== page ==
She recalled, “He sent me a text after I’d already dropped him off. I literally probably almost caused a 20-car pileup cause I turned around in the middle of Baltimore City. I wasn’t even thinking cause I freaked out and drove back to his house and by that time it was too late.”
Michael Jr.’s father blamed the lockdowns, saying, “The response to the virus has been worse than the virus itself for our younger people. For a lot of kids, school is the one place that they get to be themselves, that they have the social interaction that they get a break from whatever may be going on or the stressors at home.”
Myronuk and Sidle have dealt with their grief by launching the Arrow of Light Foundation in their son’s honor. The foundation seeks to increase awareness and provide support for children and parents struggling with mental health issues. “We want to remove any financial obstacles, we want to help remove that stigma by talking about it,” she said, noting that the foundation will also provide Uber gift cards to assist in transporting teens to appointments or provide guidance in using telehealth services. “Whatever it takes to help them with their mental health.”
Sidle relies on her faith to get her through this difficult time. She explained, “Just having that commitment to turn to God every day. I just put this whole situation at His feet and said, ‘You gotta help me cause I can’t do this by myself.’ So that’s really kept me.”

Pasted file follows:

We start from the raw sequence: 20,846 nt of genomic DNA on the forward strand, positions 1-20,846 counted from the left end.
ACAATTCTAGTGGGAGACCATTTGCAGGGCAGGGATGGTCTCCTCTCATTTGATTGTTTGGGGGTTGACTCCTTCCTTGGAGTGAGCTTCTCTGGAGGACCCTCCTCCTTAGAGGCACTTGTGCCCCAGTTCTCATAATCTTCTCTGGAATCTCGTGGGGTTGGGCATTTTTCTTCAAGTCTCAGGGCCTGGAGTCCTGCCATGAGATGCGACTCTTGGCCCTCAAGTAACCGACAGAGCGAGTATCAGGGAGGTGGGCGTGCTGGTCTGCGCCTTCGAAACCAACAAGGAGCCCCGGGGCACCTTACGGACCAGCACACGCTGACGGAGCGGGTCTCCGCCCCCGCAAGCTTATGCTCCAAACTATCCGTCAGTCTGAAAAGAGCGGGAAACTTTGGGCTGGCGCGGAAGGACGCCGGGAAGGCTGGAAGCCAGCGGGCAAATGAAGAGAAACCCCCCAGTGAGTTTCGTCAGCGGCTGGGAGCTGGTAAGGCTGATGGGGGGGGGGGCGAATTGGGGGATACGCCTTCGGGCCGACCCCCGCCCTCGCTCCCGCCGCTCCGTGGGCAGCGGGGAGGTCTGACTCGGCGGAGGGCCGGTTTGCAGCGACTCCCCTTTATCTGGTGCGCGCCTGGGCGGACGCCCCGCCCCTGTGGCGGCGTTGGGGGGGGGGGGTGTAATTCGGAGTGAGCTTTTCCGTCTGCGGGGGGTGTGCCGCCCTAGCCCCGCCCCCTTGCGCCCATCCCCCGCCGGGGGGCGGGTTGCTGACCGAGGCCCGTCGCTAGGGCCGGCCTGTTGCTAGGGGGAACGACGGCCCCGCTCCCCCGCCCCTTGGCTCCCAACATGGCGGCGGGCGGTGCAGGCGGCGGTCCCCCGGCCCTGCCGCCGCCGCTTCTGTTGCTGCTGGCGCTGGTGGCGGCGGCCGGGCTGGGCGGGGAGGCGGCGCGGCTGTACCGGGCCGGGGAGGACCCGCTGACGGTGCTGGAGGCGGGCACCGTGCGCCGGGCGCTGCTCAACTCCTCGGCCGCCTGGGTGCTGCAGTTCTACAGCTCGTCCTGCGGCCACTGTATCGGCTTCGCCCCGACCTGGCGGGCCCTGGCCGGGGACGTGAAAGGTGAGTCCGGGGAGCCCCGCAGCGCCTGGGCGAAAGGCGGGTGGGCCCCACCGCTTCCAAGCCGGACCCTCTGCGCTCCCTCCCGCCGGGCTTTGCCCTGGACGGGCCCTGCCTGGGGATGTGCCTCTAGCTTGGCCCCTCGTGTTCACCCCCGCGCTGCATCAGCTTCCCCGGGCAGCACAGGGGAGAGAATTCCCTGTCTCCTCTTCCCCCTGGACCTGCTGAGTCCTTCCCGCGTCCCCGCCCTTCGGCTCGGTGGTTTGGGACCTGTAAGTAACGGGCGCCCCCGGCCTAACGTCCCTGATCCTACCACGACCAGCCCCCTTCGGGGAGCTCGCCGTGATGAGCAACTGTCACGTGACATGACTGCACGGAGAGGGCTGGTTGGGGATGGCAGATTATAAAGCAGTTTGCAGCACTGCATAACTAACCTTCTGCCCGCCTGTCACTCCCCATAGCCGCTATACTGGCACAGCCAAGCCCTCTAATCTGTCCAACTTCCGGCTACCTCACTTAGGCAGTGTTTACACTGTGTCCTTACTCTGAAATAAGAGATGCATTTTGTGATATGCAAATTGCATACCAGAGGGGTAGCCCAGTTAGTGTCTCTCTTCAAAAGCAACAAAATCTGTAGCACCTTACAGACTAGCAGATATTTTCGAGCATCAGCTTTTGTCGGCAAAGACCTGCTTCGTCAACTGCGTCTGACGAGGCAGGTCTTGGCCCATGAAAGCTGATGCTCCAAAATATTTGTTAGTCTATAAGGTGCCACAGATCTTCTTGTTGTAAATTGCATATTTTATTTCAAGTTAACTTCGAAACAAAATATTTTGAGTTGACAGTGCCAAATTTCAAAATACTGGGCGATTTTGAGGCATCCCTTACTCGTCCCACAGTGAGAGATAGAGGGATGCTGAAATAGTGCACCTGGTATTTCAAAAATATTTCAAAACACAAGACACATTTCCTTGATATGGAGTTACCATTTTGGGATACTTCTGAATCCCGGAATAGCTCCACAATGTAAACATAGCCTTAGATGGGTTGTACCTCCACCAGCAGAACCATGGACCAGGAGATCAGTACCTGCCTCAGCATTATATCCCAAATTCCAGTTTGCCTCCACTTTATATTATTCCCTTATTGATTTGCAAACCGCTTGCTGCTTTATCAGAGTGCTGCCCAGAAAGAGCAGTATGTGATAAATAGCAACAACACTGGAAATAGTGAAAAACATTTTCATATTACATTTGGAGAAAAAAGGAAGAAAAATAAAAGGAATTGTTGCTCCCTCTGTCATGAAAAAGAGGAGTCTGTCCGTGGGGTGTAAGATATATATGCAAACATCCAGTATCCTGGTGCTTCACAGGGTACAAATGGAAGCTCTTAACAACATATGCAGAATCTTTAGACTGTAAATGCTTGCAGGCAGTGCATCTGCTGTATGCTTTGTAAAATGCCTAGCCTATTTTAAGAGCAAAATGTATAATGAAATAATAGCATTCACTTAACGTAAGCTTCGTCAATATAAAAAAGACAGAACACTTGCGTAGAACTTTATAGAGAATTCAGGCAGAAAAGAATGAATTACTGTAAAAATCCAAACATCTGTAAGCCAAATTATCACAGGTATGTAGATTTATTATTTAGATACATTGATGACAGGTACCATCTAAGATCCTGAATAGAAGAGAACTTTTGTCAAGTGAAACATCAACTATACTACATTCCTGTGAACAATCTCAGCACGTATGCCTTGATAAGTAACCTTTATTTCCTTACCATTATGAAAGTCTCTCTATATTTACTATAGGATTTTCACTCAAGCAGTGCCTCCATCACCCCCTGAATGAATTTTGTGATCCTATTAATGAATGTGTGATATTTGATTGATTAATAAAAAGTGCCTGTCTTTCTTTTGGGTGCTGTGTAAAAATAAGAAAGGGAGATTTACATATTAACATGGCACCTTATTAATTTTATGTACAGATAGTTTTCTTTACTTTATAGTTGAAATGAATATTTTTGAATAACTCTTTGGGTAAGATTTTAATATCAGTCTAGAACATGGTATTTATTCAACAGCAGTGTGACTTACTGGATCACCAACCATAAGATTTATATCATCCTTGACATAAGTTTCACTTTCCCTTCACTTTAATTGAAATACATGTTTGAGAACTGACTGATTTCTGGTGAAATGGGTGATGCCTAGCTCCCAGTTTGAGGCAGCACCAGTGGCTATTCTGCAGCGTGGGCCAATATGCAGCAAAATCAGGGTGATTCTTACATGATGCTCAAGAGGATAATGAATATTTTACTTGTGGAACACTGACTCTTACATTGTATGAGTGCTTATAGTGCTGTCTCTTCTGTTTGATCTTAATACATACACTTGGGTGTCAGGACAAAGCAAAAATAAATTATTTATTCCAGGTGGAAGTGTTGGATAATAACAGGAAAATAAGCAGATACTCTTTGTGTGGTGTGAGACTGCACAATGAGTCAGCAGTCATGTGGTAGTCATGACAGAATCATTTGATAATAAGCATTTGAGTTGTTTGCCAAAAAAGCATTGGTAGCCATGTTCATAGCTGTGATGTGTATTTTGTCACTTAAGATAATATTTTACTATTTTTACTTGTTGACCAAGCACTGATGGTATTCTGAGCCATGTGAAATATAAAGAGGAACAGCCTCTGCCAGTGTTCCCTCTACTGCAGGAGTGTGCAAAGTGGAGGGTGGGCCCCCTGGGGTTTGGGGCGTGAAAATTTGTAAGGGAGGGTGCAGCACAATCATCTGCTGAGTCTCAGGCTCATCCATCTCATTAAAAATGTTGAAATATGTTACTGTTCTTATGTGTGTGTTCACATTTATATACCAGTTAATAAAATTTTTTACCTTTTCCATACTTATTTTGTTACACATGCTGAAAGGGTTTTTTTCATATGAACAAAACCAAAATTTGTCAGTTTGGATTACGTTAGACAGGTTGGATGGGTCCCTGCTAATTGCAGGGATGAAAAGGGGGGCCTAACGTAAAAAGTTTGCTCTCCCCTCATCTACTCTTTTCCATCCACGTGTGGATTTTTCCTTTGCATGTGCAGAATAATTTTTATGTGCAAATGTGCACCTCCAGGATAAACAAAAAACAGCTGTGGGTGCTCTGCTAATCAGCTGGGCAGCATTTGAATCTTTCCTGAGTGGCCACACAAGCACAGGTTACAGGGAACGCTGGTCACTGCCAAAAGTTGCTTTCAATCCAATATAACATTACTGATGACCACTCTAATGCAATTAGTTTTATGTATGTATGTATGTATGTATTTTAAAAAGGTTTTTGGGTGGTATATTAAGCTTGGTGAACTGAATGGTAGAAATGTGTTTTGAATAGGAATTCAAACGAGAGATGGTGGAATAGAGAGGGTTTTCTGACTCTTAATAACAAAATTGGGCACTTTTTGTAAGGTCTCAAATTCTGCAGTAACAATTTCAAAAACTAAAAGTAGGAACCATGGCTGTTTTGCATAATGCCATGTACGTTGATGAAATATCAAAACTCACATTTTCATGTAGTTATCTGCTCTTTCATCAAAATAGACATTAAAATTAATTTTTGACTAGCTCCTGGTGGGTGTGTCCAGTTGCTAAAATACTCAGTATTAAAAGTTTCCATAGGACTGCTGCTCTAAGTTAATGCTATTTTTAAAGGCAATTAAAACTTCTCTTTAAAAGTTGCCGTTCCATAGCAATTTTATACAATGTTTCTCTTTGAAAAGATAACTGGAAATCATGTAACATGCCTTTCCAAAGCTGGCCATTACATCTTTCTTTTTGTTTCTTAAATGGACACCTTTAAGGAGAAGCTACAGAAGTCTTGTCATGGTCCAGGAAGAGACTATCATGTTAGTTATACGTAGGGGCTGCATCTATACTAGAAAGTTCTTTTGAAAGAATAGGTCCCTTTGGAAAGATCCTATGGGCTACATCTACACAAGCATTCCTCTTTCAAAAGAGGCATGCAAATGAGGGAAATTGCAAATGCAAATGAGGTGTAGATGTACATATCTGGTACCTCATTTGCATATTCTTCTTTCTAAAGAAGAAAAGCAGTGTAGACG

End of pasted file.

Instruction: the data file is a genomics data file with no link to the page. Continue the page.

She added, “My son and I were just baptized together the year before happened in 2019 and I truly believe that he’s a believer, but the enemy was talking louder. So, we lost him. We lost the battle, but we haven’t lost the war.”
Mental health issues and especially suicide are heartbreaking at any age, but for a family to lose a child who is only 14 years old is even more devastating. Mr. Myronuk is correct: Forcing children and teenagers to isolate in fear over the last year has been far more dangerous to young people than allowing them to go about their normal lives. Children and teens have a very low risk of catching or spreading the virus, and it is unthinkable and maddening that they have been subject to such deprivation and harm.
Adolescents need a sense of normalcy and routine — and they especially need contact with friends and mentors. By denying them the chance to go to school, we have denied them a quality education, socialization, and the opportunity to play sports and participate in other extracurricular and healthy activities. It is imperative that adolescents be allowed to return to normal life as quickly as possible.
While Sidle and Myronuk have faced what no parent ever wants to face, their message is one of hope and encouragement. Through Christ we can draw strength and achieve the ultimate victory over death.
If anyone is struggling with mental health issues or suicidal thoughts, please reach out to someone, whether that be the Arrow of Light Foundation, friends or family, or a mental health professional or doctor. Everyone who cares about you will be so happy that you did.